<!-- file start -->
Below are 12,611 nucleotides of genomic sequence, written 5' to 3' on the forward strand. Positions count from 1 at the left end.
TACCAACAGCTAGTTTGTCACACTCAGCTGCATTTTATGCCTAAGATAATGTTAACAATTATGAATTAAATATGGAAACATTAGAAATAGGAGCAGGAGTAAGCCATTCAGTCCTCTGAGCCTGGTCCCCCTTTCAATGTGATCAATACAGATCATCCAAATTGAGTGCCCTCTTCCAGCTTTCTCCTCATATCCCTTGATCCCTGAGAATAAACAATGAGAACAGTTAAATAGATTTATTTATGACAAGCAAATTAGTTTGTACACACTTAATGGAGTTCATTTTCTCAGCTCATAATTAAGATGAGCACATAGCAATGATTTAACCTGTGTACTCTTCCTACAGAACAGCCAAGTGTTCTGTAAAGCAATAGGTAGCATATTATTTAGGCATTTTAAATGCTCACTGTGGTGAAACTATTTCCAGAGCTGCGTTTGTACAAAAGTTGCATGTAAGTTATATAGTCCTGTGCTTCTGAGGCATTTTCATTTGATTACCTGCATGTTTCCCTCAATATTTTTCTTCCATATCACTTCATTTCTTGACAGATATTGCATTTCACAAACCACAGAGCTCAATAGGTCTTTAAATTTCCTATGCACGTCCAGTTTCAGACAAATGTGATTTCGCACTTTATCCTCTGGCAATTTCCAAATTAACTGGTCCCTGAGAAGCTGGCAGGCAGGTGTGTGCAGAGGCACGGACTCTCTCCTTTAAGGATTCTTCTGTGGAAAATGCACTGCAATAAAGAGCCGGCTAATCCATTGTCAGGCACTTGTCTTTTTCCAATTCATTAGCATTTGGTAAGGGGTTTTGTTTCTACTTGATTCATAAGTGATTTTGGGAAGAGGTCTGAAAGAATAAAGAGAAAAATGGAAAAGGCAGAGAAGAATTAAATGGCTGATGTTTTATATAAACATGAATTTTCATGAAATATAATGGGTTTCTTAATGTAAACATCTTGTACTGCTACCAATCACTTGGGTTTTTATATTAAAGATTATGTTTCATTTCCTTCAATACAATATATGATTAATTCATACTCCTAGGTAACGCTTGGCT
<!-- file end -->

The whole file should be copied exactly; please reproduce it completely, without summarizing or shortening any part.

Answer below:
Below are 12,611 nucleotides of genomic sequence, written 5' to 3' on the forward strand. Positions count from 1 at the left end.
TACCAACAGCTAGTTTGTCACACTCAGCTGCATTTTATGCCTAAGATAATGTTAACAATTATGAATTAAATATGGAAACATTAGAAATAGGAGCAGGAGTAAGCCATTCAGTCCTCTGAGCCTGGTCCCCCTTTCAATGTGATCAATACAGATCATCCAAATTGAGTGCCCTCTTCCAGCTTTCTCCTCATATCCCTTGATCCCTGAGAATAAACAATGAGAACAGTTAAATAGATTTATTTATGACAAGCAAATTAGTTTGTACACACTTAATGGAGTTCATTTTCTCAGCTCATAATTAAGATGAGCACATAGCAATGATTTAACCTGTGTACTCTTCCTACAGAACAGCCAAGTGTTCTGTAAAGCAATAGGTAGCATATTATTTAGGCATTTTAAATGCTCACTGTGGTGAAACTATTTCCAGAGCTGCGTTTGTACAAAAGTTGCATGTAAGTTATATAGTCCTGTGCTTCTGAGGCATTTTCATTTGATTACCTGCATGTTTCCCTCAATATTTTTCTTCCATATCACTTCATTTCTTGACAGATATTGCATTTCACAAACCACAGAGCTCAATAGGTCTTTAAATTTCCTATGCACGTCCAGTTTCAGACAAATGTGATTTCGCACTTTATCCTCTGGCAATTTCCAAATTAACTGGTCCCTGAGAAGCTGGCAGGCAGGTGTGTGCAGAGGCACGGACTCTCTCCTTTAAGGATTCTTCTGTGGAAAATGCACTGCAATAAAGAGCCGGCTAATCCATTGTCAGGCACTTGTCTTTTTCCAATTCATTAGCATTTGGTAAGGGGTTTTGTTTCTACTTGATTCATAAGTGATTTTGGGAAGAGGTCTGAAAGAATAAAGAGAAAAATGGAAAAGGCAGAGAAGAATTAAATGGCTGATGTTTTATATAAACATGAATTTTCATGAAATATAATGGGTTTCTTAATGTAAACATCTTGTACTGCTACCAATCACTTGGGTTTTTATATTAAAGATTATGTTTCATTTCCTTCAATACAATATATGATTAATTCATACTCCTAGGTAACGCTTGGCT